This fall, we broke our previous records for both nonprofit and student applications to our Berkeley Board Fellows program. We received applications from 94 nonprofits and 137 students!
BBF has proven to be a successful outlet for Haas’ community impact. The striking number of applications demonstrates the dedication that Haas MBAs have to creating a positive social impact in their community – even while being full-time students.
Event: Farooq Kathwari: Global Leadership For Social Impact
Date: Wednesday, September 25, 2013
Location: Haas School of Business, UC Berkeley
Mr. Farooq Kathwari, CEO of Ethan Allen, spoke about the need for global leaders to identify their personal passion and engage with social issues. His experience as a humanitarian and social advocate informs his discussion of the need for emerging cross-sector leaders to be active, conscious global citizens as well as “executives”. Successful global leaders must address the ways in which their efforts affect local peoples and incorporate social efforts to have a positive impact in the world. “I’ve seen conflict, and I’ve been a refuge. This is a reason why I choose to focus on advocacy,” said Mr. Kathwari.
Mr. Kathwari has been active in public service, often supporting initiatives that strive to improve the lives of people affected by war and other turmoil. He is a director and former chair of Refugees International, an independent organization that advocates on behalf of displaced people, and a director of the International Rescue Committee, which responds to humanitarian crises around the world. He is a member of the Council on Foreign Relations and on the advisory board of the Center for Strategic and International Studies, a nonpartisan global security think tank in Washington DC. In 1996, Kathwari founded, and continues to chair, the Kashmir Study Group, which after extensive interaction with regional leadership, issued recommendations for easing tensions in the area. He is also a member of President Obama’s Commission on Asian Americans and Pacific Islanders.
Here are a couple of clips from Mr. Kathwari’s presentation:
View photos from the event:
To view the full presentation, click here.
Recently a new round of impact investing articles have come out. The Chronicle of Philanthropy published It’s Time to Cut Through the Hype of Impact Investing which is a synopsis of a new report, Making Impact Investable, and The Stanford Social Innovation Review When Can Impact Investing Create Real Impact. Laura Callanan responds to these articles:
I am always encouraged to see folks thinking and writing about impact investing. I force myself to remember that 20 years on this idea of “doing well and doing good” is still eye-opening for many people.
But I find myself feeling a bit glum and crotchety. For all the ink spilled – some by me – on this topic, we still lack (in the words of Jed Emerson and Antony Bugg-Levine) the “Apple IPO” of impact investing. Perhaps more importantly we lack a robust set of compelling examples – with real, proven track records — that an investor can earn a meaningful return while generating a social benefit.
I have written grant proposals, and run a family foundation. I have managed the endowment at the Rockefeller Foundation and the Wallace Foundation. I have published on social impact assessment, lectured on strategic philanthropy – and handed big wads of cash to elderly women in Mali who came up to me and opened their hands for help. So I understand the complexity both of funding social change for meaningful impact, and investing to maintain philanthropic purchasing power.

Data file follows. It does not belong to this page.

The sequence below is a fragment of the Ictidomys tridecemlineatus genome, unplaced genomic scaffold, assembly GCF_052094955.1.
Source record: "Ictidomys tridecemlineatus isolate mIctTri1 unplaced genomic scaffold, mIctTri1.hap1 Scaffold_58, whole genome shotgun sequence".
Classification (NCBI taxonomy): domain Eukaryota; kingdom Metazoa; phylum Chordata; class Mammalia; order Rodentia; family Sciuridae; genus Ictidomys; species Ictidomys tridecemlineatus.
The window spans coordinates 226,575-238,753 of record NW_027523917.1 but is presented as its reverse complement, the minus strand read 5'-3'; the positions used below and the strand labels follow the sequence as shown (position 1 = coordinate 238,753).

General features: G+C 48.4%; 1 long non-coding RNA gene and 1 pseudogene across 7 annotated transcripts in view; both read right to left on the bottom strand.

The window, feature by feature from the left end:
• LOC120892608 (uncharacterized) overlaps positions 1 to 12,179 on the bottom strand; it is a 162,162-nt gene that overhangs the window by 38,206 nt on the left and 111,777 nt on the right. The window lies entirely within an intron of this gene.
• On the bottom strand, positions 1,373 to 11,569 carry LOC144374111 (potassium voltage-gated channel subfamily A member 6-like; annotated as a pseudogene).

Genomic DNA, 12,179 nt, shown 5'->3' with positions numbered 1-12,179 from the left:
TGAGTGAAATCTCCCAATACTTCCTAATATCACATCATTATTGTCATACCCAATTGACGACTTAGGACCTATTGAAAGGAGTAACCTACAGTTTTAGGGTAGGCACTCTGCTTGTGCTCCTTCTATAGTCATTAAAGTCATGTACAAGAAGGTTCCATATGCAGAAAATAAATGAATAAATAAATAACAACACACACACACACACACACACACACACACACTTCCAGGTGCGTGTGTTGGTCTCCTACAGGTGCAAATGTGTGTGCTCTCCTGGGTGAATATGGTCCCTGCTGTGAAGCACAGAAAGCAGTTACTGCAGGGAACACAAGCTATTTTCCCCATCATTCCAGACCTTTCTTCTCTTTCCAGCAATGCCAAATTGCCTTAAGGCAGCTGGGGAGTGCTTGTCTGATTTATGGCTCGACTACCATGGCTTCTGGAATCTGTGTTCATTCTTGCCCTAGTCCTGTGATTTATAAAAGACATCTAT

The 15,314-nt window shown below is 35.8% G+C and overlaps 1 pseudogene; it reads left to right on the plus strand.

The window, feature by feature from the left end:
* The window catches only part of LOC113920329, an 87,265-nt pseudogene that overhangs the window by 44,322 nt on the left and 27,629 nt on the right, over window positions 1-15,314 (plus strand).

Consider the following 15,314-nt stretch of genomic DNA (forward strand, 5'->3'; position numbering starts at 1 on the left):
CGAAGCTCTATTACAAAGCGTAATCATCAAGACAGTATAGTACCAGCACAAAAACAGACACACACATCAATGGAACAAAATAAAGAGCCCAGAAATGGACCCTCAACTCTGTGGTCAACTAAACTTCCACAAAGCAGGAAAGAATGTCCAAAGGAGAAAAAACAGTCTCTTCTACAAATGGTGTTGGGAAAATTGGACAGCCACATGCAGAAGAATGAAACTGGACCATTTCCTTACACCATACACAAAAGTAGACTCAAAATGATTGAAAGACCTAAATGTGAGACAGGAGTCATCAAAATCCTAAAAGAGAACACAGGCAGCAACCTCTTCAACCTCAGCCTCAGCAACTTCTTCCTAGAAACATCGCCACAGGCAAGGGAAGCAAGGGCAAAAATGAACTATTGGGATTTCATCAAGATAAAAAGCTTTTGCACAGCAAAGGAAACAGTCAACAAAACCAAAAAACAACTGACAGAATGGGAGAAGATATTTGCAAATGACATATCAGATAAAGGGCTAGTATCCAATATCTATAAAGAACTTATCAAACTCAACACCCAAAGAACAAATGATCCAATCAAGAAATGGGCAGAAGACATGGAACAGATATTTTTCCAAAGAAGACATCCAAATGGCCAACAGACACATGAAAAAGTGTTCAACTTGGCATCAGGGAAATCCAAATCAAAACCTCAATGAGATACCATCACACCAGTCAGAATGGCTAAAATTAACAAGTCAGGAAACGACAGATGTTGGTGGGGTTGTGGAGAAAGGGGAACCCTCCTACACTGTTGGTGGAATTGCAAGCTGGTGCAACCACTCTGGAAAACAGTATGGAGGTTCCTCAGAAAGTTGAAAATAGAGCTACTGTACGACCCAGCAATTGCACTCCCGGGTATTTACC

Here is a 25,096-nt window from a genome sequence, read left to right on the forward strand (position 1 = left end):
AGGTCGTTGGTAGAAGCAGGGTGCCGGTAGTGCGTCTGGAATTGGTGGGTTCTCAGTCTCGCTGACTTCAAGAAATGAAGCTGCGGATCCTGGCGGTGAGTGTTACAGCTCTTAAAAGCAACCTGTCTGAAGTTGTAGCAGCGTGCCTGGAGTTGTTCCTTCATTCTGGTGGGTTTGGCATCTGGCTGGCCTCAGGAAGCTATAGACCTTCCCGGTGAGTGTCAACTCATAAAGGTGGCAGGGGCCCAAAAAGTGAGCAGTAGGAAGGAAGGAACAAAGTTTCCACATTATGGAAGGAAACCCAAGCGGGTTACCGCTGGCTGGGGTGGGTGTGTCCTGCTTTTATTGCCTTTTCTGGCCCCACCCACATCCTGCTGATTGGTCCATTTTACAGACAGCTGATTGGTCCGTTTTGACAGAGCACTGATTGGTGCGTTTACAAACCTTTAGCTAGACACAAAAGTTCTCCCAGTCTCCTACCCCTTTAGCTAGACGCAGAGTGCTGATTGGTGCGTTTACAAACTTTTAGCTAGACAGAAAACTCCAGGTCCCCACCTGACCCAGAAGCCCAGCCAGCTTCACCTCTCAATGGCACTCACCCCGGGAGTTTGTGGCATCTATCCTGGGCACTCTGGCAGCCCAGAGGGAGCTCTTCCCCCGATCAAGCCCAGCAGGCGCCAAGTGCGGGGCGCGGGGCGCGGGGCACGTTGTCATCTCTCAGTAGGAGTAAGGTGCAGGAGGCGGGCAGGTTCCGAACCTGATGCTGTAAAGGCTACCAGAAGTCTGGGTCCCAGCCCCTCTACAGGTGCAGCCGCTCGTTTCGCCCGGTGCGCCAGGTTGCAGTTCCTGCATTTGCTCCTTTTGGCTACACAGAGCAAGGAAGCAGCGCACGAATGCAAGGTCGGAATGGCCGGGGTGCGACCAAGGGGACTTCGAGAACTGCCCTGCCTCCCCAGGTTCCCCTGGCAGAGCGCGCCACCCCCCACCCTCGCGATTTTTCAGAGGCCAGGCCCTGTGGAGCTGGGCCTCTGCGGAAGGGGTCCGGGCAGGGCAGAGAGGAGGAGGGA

I would humbly ask that we focus today on the investing half of impact investing — to prove that folks driven by impact can be successful at generating financial return. We realize measuring impact is a whole can of worms in itself, and will certainly want to know whether these investments are delivering on their impact promise. But if they don’t make good as investments, the discussion will be moot. And at this point, the discussion has been going on for so long I’m afraid people may stop listening.
Laura Callanan is a visiting scholar at Haas. She has vast experience as a consultant, author, and teacher in the field of social innovation. Laura recently spoke at a SoCap panel on impact investing, data, and pay for success. Watch the video below.
“‘The next leader of the Bill & Melinda Gates Foundation is unlikely to be a Microsoft executive’, says Jeff Raikes, who announced on Tuesday that he is stepping down as chief executive of the world’s largest philanthropy.” The recent article about the next CEO of the Gates Foundation highlights the benefits of having a multi-sector leader who can bring an array of experiences and perspectives to understand “the distinctive challenges of philanthropy”.
The past two leaders of the foundation (Jeff Raikes and Patty Stonesifer) have been high level executives of Microsoft, but the new leadership will change that. “By having CEOs who have the same experiences as board members, [The Gates Foundation is] missing out on the potential benefits of broadening the circle to include people who bring a different perspective to solving these really thorny problems,” criticized Phil Buchanan, president of the Center for Effective Philanthropy.
Nora Silver, Director of CNPL, has led research on multi-sector leadership, finding that “in today’s increasingly inter-dependent world, many leaders engage in managerial, advocacy and leadership activities across the commercial, public, and social sectors”.